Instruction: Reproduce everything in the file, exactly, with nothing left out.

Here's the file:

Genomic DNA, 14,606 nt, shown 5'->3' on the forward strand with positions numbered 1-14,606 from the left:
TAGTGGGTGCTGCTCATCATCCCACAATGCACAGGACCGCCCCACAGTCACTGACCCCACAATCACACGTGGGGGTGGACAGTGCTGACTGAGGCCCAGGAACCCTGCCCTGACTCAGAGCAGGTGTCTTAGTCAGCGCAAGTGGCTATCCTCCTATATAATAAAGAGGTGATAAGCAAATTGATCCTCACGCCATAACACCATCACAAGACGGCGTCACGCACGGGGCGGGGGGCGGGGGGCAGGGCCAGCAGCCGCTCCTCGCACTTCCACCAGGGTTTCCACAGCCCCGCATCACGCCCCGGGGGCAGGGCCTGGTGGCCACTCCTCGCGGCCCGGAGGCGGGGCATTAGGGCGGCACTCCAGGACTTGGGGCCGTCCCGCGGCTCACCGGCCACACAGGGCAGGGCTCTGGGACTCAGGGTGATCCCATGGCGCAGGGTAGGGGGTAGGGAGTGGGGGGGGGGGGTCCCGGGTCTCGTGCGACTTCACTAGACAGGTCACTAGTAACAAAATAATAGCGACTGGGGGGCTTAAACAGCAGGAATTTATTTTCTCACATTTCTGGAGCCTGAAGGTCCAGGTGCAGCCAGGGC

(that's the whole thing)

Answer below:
Genomic DNA, 14,606 nt, shown 5'->3' on the forward strand with positions numbered 1-14,606 from the left:
TAGTGGGTGCTGCTCATCATCCCACAATGCACAGGACCGCCCCACAGTCACTGACCCCACAATCACACGTGGGGGTGGACAGTGCTGACTGAGGCCCAGGAACCCTGCCCTGACTCAGAGCAGGTGTCTTAGTCAGCGCAAGTGGCTATCCTCCTATATAATAAAGAGGTGATAAGCAAATTGATCCTCACGCCATAACACCATCACAAGACGGCGTCACGCACGGGGCGGGGGGCGGGGGGCAGGGCCAGCAGCCGCTCCTCGCACTTCCACCAGGGTTTCCACAGCCCCGCATCACGCCCCGGGGGCAGGGCCTGGTGGCCACTCCTCGCGGCCCGGAGGCGGGGCATTAGGGCGGCACTCCAGGACTTGGGGCCGTCCCGCGGCTCACCGGCCACACAGGGCAGGGCTCTGGGACTCAGGGTGATCCCATGGCGCAGGGTAGGGGGTAGGGAGTGGGGGGGGGGGGTCCCGGGTCTCGTGCGACTTCACTAGACAGGTCACTAGTAACAAAATAATAGCGACTGGGGGGCTTAAACAGCAGGAATTTATTTTCTCACATTTCTGGAGCCTGAAGGTCCAGGTGCAGCCAGGGC